“This is shameful sleazy conduct by @David Cameron,” Morgan wrote on Twitter, adding that it was “disgraceful” for the former PM to seek profit during a pandemic.
Cameron, who served as the British prime minister between 2010 and 2016, faces criticism for lobbying on behalf of financial services firm Greensill Capital, which was trying to secure government-backed loans and a contract for a payment app with the NHS. The company was founded by Australian banker Lex Greensill, who was Cameron’s adviser during his tenure as PM.
After Cameron left office, he became an adviser for Greensill. The company ran into financial problems and collapsed last month.
Prime Minister Boris Johnson announced an independent inquiry into Greensill on Monday. A separate investigation was launched by the UK Parliament’s cross-party Treasury Committee.
The controversy also threw shade on Health Secretary Matt Hancock, who the UK media said had a private drink with Cameron and Greensill in 2019 as part of a lobbying effort for the NHS app. A government spokesperson told reporters this week there was no misconduct in Hancock’s actions and that ministers “have no involvement” in awarding such contracts.
Secretary of State for Environment Charles Eustice told Sky News on Sunday that he did not believe Cameron had violated the law. “He meticulously observed the rules that he himself actually put in place after some concerns around lobbying a decade ago,” Eustice said.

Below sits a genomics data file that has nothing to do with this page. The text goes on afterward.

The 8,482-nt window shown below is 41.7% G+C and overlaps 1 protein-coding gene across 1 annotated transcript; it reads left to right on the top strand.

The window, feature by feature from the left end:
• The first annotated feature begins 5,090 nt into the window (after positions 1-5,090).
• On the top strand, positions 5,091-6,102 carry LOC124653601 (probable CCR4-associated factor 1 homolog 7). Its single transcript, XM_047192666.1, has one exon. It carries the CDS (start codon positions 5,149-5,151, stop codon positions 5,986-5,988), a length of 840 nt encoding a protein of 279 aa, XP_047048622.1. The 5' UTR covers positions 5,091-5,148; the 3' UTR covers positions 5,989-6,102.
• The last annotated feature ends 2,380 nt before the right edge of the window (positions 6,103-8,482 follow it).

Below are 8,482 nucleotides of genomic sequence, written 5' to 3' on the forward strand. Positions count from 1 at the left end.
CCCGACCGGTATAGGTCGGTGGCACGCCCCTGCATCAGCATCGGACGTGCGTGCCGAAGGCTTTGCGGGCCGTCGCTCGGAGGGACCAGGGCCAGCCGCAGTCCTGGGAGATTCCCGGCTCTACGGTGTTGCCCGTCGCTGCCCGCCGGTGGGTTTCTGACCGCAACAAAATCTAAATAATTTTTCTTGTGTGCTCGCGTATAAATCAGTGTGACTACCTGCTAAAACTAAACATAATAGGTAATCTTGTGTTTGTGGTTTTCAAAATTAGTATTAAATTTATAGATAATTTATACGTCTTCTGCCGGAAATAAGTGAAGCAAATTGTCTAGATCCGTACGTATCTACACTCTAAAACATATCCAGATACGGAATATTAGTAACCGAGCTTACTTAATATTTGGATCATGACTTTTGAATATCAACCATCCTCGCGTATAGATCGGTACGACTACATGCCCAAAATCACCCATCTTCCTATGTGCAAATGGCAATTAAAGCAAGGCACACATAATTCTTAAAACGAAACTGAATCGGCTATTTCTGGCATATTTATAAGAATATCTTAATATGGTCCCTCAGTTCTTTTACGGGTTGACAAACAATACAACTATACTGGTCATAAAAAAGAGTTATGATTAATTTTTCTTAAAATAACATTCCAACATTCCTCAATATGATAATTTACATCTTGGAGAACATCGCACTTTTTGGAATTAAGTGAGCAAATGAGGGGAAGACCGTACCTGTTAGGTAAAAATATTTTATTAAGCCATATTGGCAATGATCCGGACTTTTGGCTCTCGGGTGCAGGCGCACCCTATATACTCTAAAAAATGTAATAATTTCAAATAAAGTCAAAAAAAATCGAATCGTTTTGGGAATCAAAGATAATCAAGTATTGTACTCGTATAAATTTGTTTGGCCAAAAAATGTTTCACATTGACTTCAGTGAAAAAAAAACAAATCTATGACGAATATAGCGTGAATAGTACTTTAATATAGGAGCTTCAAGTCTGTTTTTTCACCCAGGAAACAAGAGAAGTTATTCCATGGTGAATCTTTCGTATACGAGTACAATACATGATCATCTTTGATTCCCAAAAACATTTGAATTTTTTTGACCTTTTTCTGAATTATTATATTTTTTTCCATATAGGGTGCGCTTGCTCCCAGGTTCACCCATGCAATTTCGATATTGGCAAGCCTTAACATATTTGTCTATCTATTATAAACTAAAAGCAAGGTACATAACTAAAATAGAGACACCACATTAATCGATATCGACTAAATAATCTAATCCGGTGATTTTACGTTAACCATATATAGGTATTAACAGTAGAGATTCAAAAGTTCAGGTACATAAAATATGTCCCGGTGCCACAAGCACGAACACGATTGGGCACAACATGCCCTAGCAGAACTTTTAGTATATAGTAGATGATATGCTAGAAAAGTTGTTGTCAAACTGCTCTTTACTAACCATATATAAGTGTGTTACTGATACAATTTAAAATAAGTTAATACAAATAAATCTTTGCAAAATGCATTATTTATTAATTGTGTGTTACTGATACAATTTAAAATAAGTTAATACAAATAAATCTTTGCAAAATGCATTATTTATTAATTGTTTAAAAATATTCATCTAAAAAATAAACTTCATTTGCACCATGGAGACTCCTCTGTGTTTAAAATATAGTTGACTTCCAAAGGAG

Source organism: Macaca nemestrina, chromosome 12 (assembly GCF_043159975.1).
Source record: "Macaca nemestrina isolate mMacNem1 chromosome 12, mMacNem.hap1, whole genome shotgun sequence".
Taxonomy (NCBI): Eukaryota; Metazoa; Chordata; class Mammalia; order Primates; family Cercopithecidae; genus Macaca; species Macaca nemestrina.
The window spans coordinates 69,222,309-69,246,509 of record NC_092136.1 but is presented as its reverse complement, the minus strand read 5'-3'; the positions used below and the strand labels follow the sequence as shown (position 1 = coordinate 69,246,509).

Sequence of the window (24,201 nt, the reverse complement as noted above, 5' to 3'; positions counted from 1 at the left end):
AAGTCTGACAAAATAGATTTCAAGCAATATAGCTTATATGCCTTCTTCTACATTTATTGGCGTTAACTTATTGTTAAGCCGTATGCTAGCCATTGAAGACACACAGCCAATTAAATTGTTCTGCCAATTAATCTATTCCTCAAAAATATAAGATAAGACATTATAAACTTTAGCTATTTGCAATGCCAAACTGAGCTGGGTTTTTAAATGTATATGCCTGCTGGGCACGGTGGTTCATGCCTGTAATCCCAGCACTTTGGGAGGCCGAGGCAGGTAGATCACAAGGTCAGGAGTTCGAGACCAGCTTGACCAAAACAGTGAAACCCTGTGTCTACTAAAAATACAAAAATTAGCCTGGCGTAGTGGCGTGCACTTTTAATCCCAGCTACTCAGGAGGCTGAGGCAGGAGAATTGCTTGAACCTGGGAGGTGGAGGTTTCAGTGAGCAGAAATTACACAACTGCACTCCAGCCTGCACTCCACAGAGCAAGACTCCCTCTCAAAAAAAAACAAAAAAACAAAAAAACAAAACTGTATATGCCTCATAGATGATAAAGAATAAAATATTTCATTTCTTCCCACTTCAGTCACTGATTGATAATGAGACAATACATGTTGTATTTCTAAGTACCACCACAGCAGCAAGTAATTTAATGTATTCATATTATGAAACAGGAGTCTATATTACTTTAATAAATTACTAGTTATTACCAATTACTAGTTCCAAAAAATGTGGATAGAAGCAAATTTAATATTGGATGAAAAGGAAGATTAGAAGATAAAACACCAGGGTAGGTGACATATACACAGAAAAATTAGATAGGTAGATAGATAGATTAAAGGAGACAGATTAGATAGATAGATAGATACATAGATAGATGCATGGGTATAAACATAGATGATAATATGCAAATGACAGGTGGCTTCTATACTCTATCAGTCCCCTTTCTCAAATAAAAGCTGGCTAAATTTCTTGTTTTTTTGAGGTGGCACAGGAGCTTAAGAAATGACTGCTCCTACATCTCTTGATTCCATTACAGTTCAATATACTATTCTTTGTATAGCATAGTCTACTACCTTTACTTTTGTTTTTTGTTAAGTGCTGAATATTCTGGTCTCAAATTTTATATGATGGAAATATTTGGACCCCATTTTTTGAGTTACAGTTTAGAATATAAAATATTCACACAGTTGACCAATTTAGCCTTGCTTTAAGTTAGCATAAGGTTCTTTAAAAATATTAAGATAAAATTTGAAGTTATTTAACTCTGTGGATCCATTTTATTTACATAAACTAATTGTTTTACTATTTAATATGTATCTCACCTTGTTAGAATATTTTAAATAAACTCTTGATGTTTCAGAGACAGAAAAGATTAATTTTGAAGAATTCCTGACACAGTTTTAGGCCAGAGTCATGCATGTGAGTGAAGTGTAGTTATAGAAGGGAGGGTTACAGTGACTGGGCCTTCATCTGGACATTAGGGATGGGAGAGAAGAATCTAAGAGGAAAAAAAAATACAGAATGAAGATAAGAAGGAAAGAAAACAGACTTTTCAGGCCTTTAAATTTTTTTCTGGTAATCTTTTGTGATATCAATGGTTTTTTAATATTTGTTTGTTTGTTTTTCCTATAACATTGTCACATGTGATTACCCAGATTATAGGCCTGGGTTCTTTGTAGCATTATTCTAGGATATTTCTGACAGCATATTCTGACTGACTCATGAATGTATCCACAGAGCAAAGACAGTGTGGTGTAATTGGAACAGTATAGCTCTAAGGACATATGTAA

Eustice’s remarks were in stark contrast with the reaction of Labour Party Shadow Communities Secretary Steve Reed, who called the situation with Greensill “quite shocking.”
“The era of Tory sleaze is well and truly back,” Reed told Sky News. He added that the text messages between Cameron and Chancellor of the Exchequer Rishi Sunak may be “a breach of ministerial code.” Similar accusations against Sunak and Hancock were made by high-ranking Labour MPs Anneliese Dodds and Angela Rayner.
According to the UK media, in April 2020 Sunak wrote to Cameron that he had “pushed the team” to explore the possibility of Greensill getting a loan under the government’s emergency Covid-19 loan programme.
A spokesperson for Cameron said the former PM will cooperate with the inquiries and provide the necessary information.
Cameron himself said in a lengthy statement that it was a right thing to “make representations” on behalf of Greensill in order to secure a loan, and that it was “also appropriate” for the Treasury to consider the loan. The former politician said he played no part in decisions concerning the loan and its terms, and that the role of Lex Greensill as his adviser has been greatly exaggerated. He added that he was contracted to work for Greensill for just 25 days per year.
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